Head Lice Fact Sheet
Head lice are common year round and right round the world. They are not dangerous, do not carry diseases and are not a sign of poor hygiene. In fact, head lice don’t much care whether the hair is clean or dirty.
The head lice family consists of nits and lice: the nit (head lice egg), the nymph (adolescent louse) and the adult louse. There are female and male lice and head lice do reproduce sexually.
Head lice cannot fly or jump but they do crawl at exceptional speeds. The lifespan of an individual louse is just thirty five days. However, within this time the louse can reproduce and create a large family of lice that continue the head lice life cycle.
The female louse can lay between 50 and 150 eggs in her lifetime, we refer to these as nits. The nits are an oval shape and are between 0.5 millimeters and 1 millimeters in length. When laid they are a yellow / white colour but can turn to a tan or coffee like colour as the embryo grows, once hatched the shell appears white.
A nymph, an adolescent louse, is between 1 and 2 millimeters in length and grows to around 2 to 3 millimeters as it develops into an adult louse.
Head lice can only survive on human blood, the lice feed from the scalp 3 to 4 times a day. The lice bite into the scalp and extract the blood directly from the bite. The bite is what can cause irritation to the infested person but not everyone will have “the itch” as irritation levels differ between individuals.
Lice cannot survive away from the scalp. Head lice removed from the scalp will immediately begin to dehydrate, only surviving up to a maximum of 24 hours away from the scalp. In the case a louse makes its way back to the scalp it is unlikely that the louse will be strong enough to reproduce.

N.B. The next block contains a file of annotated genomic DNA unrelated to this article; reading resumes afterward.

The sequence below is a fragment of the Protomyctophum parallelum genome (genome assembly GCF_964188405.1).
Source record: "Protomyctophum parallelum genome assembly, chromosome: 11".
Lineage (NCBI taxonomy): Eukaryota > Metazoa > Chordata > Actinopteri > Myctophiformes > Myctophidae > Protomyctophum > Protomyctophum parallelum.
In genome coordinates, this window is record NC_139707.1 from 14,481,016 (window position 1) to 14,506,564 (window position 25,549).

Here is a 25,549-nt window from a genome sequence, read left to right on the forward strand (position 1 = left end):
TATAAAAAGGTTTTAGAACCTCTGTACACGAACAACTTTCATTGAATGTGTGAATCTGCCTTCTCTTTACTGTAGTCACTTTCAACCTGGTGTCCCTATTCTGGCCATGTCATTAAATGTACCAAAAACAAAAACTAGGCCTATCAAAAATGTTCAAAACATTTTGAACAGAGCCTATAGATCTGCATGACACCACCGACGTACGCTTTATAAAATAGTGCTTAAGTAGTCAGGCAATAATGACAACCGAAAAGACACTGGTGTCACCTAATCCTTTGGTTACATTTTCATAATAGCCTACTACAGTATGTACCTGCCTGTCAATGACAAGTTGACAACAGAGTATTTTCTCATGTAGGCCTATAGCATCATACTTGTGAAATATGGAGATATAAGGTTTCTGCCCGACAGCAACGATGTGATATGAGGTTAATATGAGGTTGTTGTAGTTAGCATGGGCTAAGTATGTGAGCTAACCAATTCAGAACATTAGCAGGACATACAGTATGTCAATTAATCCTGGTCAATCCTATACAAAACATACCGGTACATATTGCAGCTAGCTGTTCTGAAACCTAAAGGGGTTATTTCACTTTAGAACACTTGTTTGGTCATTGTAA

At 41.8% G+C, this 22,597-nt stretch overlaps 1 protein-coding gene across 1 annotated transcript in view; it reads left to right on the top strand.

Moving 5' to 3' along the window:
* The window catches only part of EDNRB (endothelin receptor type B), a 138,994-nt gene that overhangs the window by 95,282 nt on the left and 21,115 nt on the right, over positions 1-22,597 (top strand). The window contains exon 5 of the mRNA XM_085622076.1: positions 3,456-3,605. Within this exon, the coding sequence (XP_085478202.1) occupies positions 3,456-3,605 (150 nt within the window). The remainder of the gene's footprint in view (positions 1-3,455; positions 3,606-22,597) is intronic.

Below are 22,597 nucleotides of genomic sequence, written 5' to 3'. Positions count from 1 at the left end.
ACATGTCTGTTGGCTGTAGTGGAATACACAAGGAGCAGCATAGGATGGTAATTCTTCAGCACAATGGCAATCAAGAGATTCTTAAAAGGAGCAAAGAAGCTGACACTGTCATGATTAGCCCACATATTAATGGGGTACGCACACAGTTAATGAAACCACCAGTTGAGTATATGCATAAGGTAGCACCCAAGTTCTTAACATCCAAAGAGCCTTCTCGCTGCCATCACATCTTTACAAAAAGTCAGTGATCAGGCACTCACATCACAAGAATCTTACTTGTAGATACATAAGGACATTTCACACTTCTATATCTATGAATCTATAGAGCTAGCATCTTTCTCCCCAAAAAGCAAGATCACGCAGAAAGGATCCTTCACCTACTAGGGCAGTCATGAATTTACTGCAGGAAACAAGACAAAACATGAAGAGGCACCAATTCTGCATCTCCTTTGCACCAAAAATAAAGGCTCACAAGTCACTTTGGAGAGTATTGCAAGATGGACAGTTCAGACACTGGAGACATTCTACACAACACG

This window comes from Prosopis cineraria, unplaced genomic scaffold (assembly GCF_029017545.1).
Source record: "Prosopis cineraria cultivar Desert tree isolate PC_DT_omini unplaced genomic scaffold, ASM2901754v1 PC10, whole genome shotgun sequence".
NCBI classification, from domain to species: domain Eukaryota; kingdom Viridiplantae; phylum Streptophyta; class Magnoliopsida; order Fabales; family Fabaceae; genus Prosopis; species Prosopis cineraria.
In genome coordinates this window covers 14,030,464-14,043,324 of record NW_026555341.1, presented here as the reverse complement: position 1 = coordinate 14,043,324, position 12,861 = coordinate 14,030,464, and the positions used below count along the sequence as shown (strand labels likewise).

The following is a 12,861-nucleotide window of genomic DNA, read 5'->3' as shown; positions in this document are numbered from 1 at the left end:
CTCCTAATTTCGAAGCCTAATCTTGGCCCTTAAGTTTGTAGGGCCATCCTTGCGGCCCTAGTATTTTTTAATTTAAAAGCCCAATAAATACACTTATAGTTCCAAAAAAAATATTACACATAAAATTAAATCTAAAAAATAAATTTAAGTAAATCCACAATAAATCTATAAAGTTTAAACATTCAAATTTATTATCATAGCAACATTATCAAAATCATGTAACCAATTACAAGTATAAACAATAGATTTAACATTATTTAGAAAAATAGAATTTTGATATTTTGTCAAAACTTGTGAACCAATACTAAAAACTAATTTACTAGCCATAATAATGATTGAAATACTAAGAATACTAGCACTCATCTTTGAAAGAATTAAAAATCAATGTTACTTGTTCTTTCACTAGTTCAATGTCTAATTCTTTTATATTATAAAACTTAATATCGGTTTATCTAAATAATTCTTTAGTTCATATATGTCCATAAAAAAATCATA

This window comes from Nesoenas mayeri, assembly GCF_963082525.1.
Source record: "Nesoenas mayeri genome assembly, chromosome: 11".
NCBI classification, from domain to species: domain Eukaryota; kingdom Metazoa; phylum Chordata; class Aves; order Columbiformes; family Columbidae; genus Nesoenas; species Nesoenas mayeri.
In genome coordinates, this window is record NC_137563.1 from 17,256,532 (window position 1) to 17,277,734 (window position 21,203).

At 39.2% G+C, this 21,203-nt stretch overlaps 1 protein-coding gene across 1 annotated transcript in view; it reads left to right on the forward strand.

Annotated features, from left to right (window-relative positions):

It’s not just fancy marketing when it is recommended to repeat the treatment process. As combing requires time and the nits are very small it is very possible some may be missed during the initial treatment. These nits will hatch in 7-10 days and be vulnerable to a treatment – stopping the life cycle.
Re-infestation can occur in the case that the initial treatment has not removed or eradicated all the head lice eggs (nits) or a new infestation of head lice has been picked up from another host. Be vigilant and check for head lice regularly as early detection makes light work of any treatment and reduces the chance of multiple cases in the school yard.
There are just a few treatments on the market today that kill the head lice and their eggs, without the need for combing – try NitWits All-in-One.